The Pentagon is grounding all F-35s after the stealth fighter crashed for the first time last month
- The Pentagon has made the decision to temporarily ground all F-35s in response to revelations from investigations into a crash in South Carolina late last month.
- Inspectors will take a close look at the fuel tube within the engine over the course of the next 24 to 48 hours.
- The incident in South Carolina, the stealth fighter's first crash, came just one day after a US F-35 successfully carried out its first combat mission.
The Department of Defense has decided to temporarily ground the US military's entire fleet of F-35 Joint Strike Fighters amid an ongoing investigation into the stealth aircraft's first crash last month.
"The U.S. Services and international partners have temporarily suspended F-35 flight operations while the enterprise conducts a fleet-wide inspection of a fuel tube within the engine on all F-35 aircraft," a statement from the Pentagon's Joint Program Office said.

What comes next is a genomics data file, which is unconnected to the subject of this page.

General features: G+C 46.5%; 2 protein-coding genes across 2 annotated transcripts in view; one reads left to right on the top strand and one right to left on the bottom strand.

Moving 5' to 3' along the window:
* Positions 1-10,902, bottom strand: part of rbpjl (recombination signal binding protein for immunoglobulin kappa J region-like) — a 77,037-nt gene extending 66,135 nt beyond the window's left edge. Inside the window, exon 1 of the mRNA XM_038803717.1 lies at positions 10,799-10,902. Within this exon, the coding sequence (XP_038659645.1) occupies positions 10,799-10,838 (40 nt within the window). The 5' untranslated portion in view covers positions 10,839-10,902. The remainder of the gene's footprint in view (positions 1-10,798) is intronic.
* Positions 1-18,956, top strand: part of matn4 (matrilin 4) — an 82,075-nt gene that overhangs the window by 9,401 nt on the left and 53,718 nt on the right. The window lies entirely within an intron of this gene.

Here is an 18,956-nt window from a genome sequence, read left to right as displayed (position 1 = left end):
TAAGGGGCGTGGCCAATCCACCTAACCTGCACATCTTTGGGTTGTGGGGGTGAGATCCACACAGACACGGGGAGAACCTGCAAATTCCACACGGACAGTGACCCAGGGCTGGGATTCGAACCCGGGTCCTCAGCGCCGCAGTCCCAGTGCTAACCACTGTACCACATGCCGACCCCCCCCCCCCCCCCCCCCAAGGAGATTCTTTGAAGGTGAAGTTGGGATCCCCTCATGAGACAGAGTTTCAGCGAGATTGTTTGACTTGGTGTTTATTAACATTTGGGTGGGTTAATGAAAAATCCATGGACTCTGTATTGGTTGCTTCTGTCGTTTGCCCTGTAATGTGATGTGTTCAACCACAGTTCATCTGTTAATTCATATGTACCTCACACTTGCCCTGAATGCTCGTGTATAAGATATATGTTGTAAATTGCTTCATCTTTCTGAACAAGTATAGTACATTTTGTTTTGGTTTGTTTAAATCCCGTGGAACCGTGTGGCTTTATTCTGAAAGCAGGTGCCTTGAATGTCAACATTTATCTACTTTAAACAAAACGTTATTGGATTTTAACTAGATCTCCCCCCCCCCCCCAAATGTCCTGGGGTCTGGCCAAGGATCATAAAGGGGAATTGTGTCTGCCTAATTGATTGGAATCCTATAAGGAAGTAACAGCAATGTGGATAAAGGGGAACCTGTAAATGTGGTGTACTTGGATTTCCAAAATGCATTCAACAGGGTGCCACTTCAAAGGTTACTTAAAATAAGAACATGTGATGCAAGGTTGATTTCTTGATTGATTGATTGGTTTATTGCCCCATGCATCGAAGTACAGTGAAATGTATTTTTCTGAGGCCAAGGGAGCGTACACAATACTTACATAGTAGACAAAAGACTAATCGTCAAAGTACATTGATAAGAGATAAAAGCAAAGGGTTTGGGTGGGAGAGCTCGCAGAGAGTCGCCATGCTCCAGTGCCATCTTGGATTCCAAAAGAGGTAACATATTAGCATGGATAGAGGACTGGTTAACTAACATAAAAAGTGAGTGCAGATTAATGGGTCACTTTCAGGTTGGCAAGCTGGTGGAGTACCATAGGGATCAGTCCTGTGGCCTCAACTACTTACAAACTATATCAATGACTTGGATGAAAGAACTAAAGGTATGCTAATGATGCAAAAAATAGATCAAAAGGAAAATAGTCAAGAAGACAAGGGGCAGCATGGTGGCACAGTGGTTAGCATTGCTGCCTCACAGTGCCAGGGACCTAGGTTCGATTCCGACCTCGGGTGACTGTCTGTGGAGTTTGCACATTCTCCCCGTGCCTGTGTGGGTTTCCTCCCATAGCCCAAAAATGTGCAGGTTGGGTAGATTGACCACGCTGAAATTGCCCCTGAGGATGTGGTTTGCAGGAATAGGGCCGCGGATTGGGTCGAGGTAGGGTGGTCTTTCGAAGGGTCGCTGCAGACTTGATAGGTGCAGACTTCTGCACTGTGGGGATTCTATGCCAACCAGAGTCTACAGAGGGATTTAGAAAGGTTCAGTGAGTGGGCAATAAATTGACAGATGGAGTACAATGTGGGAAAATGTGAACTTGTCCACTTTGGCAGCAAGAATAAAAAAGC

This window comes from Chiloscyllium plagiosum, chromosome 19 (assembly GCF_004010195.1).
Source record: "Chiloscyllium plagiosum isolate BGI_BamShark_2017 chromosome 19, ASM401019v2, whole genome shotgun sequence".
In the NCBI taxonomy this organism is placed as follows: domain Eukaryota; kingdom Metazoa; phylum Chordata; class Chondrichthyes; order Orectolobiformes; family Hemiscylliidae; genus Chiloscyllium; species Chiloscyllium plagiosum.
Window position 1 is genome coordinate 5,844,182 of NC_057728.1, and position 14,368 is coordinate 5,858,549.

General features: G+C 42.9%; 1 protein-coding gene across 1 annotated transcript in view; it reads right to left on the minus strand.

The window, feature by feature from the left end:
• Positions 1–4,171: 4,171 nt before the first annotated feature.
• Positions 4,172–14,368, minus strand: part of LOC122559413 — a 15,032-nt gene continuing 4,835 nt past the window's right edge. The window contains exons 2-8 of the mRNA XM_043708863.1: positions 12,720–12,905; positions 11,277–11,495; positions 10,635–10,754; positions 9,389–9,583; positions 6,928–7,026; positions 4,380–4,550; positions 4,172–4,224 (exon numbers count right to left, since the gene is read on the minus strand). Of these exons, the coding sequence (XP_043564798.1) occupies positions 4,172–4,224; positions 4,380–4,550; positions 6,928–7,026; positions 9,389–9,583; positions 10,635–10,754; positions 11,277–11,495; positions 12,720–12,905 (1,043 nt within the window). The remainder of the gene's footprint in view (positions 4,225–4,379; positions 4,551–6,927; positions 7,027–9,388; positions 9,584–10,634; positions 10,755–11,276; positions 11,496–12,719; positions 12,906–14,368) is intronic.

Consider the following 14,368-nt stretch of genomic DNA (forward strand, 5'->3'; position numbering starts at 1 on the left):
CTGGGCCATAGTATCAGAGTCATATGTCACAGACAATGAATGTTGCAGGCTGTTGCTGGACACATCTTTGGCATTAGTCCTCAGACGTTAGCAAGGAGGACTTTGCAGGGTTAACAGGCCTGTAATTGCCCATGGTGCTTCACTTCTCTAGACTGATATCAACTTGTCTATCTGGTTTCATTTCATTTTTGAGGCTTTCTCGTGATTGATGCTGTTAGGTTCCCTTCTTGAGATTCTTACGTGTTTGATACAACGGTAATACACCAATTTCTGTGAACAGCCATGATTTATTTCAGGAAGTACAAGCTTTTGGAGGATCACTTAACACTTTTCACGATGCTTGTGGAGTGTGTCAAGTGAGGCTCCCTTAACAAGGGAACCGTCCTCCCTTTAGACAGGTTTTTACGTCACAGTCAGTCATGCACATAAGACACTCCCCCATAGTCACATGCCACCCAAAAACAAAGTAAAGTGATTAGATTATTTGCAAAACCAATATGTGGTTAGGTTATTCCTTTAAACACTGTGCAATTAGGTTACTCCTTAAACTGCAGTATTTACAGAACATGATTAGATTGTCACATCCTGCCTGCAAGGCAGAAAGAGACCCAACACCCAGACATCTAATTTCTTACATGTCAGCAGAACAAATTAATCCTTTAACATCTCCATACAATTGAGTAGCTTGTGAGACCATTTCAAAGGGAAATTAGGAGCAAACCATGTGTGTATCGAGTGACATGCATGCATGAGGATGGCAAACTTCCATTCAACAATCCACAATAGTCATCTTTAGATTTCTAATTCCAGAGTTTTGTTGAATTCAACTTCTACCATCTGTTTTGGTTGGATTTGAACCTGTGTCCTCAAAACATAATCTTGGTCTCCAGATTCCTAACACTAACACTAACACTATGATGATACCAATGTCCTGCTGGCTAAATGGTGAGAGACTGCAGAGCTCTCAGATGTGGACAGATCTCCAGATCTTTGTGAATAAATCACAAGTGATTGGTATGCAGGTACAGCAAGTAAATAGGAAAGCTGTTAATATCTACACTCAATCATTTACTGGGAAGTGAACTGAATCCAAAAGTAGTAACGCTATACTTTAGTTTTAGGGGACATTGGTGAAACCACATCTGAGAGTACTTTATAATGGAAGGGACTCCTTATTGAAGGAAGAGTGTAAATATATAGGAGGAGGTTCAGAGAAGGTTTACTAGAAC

The inspections are expected to be completed within 24 to 48 hours. Aircraft with "good fuel tubes already installed" will be returned to flight status.
This unexpected move follows a serious incident in South Carolina on September 28, when a US Marine Corps F-35B Lightning II Joint Strike Fighter crashed just outside Marine Corps Air Station in Beaufort. The unfortunate incident marked the first F-35 crash, the Marine Corps told Business Insider at the time time.
The mishap in Beaufort came just one day after a US F-35, specifically a Marine Corp "B" variant, entered combat for the first time, conducting strikes against Taliban targets in Afghanistan.
The most expensive weapon in the history of the US military, the F-35 faced significant criticism during its development. Nonetheless, it is generally regarded as a significant enhancement to America's aerial warfighting capabilities.
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